People Don’t Care What You Think

Two Way Street(photo credit)

Do you wish you knew how to be more persuasive?  Whether in the political arena, in the blogosphere, in the workplace, in retail sales, in attracting clients, whatever…are you challenged to figure out how to win more people over to your point of view?

Me too.

I recently came across a simple truth about human nature and people’s attitudes towards each other.  I suggest it should become the core tenet of anyone’s efforts at persuasion.  Here it is:

“People don’t care what you think,

if they don’t think that you care.”

In other words, caring is a two-way street.  If you’re the one trying to make a favorable, lasting impression on another person or group, for whatever purpose, it’s on you to initiate the honest exchange of caring.

I was just out of college nearly 30 years ago when I first listened to some tapes by motivational speaker Earl Nightingale. He explained that the world reflects back exactly what you project out upon the world.  He said interacting with others is like standing in front of a cold stove:  If you won’t make the effort to stoke it with wood, you will not be rewarded with warmth.  If you want something from others, even just an open mind or a fair hearing, the first investment MUST be yours.  People will repay you in kind.  As ye sow, so shall ye reap.

Honestly, I have neglected that lesson INFINITELY more times than I’ve remembered it.  Every week or month, I find that I must start over — sometimes at square one — in rebuilding the integrity of one relationship or another, because I forgot the cold stove’s lesson AGAIN.  If you’re a continuous example of imperfection like me, you’ve surely noticed how amazing it is to observe people who naturally, effortlessly stoke others with honest warmth first.

Now, as a case study in the lack of caring, please read this:

“There are 47 percent of the people who will vote for the president no matter what. All right, there are 47 percent who are with him, who are dependent upon government, who believe that they are victims, who believe that government has a responsibility to care for them, who believe that they are entitled to health care, to food, to housing, to you name it. [They believe] that’s an entitlement. And the government should give it to them. And they will vote for this president no matter what. And I mean…he starts off with a huge number. These are people who pay no income tax. Forty-seven percent of Americans pay no income tax. So our message of low taxes doesn’t connect. And he’ll be out there talking about tax cuts for the rich. I mean that’s what they sell every four years. And so my job is not to worry about those people—I’ll never convince them that they should take personal responsibility and care for their lives. What I have to do is convince the 5 to 10 percent in the center that are independents that are thoughtful, that look at voting one way or the other depending upon in some cases emotion, whether they like the guy or not….”

Yup.  It’s Mitt Romney, 5/17/2012, at a Boca Raton FL fundraiser.

Sure, Romney was answering a question about the strategy of campaigning, and whether he should expend effort to “worry about those people” (the 47% who pay no federal income taxes).  He certainly didn’t intend for this to be used to imply how he would govern if elected.  But it was used that way — very effectively.  For a moment here, pretend you are one of “the 5 to 10 percent in the center.”  After hearing Romney say his job is not to worry about the 47%, do you believe Romney honestly cares about you either, beyond his obvious desire to get your vote?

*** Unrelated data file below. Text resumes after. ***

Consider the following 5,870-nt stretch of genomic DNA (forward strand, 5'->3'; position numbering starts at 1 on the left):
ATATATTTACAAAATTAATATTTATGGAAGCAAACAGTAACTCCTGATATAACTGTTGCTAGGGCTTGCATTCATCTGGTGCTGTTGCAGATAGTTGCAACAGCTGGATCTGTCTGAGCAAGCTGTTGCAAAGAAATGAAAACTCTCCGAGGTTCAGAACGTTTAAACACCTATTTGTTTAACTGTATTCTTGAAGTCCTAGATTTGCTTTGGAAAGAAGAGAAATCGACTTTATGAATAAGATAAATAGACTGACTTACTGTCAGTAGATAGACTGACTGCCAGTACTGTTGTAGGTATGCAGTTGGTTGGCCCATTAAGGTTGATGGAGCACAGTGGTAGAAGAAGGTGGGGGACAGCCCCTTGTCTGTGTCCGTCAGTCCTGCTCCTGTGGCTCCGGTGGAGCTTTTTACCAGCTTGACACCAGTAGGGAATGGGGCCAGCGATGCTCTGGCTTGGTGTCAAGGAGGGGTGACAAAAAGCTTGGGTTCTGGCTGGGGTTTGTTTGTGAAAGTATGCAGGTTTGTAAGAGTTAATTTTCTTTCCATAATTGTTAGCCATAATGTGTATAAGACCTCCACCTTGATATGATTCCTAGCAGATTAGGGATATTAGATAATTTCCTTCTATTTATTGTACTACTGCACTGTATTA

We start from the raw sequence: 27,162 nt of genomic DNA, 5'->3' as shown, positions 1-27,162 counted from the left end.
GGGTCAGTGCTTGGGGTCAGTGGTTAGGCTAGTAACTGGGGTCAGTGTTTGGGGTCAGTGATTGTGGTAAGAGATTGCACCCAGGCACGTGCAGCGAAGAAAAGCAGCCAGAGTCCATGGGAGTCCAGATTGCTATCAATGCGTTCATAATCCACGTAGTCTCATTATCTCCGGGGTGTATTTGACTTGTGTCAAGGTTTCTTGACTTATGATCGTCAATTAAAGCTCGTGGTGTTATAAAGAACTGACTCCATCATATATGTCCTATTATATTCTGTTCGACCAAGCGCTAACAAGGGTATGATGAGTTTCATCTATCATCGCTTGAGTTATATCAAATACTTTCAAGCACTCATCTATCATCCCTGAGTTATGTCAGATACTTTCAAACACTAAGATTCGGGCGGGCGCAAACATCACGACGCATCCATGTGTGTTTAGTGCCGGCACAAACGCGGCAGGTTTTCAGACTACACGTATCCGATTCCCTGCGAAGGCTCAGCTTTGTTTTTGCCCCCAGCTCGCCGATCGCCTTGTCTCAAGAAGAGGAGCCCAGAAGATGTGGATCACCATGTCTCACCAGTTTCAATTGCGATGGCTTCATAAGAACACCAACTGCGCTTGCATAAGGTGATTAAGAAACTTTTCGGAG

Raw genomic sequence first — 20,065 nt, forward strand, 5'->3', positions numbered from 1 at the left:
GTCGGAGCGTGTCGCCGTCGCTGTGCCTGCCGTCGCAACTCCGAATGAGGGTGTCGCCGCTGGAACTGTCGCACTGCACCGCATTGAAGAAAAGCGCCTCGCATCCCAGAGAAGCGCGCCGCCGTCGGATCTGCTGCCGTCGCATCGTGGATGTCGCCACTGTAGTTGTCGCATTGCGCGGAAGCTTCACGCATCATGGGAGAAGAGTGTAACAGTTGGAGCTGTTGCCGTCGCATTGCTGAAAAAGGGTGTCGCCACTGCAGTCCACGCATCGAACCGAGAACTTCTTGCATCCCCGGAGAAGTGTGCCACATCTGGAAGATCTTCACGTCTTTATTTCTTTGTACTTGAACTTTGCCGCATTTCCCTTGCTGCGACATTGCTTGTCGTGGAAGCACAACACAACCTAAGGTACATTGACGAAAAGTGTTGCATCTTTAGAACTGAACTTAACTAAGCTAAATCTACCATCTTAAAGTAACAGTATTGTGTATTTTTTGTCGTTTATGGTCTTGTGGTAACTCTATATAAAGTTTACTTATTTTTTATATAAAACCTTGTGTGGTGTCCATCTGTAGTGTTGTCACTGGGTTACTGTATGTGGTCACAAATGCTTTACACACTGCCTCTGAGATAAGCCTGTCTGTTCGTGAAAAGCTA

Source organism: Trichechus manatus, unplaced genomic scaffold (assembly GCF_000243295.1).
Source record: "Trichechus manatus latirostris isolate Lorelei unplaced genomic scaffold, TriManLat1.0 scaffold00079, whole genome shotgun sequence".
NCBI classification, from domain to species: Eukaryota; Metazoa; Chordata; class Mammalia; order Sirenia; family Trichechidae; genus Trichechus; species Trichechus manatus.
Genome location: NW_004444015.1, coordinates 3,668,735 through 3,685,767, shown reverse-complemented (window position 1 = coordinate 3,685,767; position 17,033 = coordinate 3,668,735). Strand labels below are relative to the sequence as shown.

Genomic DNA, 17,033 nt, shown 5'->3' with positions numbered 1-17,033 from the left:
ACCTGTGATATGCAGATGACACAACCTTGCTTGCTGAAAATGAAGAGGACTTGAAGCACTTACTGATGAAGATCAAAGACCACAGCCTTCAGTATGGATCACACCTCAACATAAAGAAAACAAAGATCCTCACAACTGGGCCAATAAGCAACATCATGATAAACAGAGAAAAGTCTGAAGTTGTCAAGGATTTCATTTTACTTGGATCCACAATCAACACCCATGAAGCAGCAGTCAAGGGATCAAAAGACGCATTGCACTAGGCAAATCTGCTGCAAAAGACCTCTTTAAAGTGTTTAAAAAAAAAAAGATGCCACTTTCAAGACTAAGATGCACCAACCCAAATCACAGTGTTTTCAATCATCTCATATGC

In this and many other appearances, Romney made Conservatism sound like a cold, impersonal business acquisition strategy.  Some pundits said Romney speaks Conservatism “as a second language.”

Want proof how voters felt?  See this Fox News exit poll excerpt:


Which ONE of these four candidate qualities mattered most in deciding how you voted for president? (CHECK ONLY ONE)   (Sample: 10798 respondents)

Candidate Quality                        Total               Obama            Romney  

Shares my values                           27%                 42%                  55%  

Is a strong leader                           18%                  38%                  61%  

Has a vision for the future          29%                  45%                  54%  

Cares about people like me       21%                  81%                18%  


In stark contrast, Ronald Reagan relentlessly explained his principles without compromising them.  He made a significant majority of Americans deeply believe that Conservative principles are a reliable bedrock on which to build a prosperous nation…his shining city on a hill:

“I’ve spoken of the shining city all my political life, but I don’t know if I ever quite communicated what I saw when I said it. But in my mind it was a tall, proud city built on rocks stronger than oceans, windswept, God-blessed, and teeming with people of all kinds living in harmony and peace; a city with free ports that hummed with commerce and creativity. And if there had to be city walls, the walls had doors and the doors were open to anyone with the will and the heart to get here. That’s how I saw it, and see it still.”

If you’re a believer in the constrained philosophy of Conservatism who wants to help rebuild the integrity of our vision in the eyes of moderates, unaffiliated voters, and perhaps even some avowed liberals, I suggest that we re-anchor ourselves every week and every month to this fundamental TOUCHSTONE:  “People won’t care what we think, if they think we don’t care about them.”

Ronald Reagan(photo credit)


About Necessary and Proper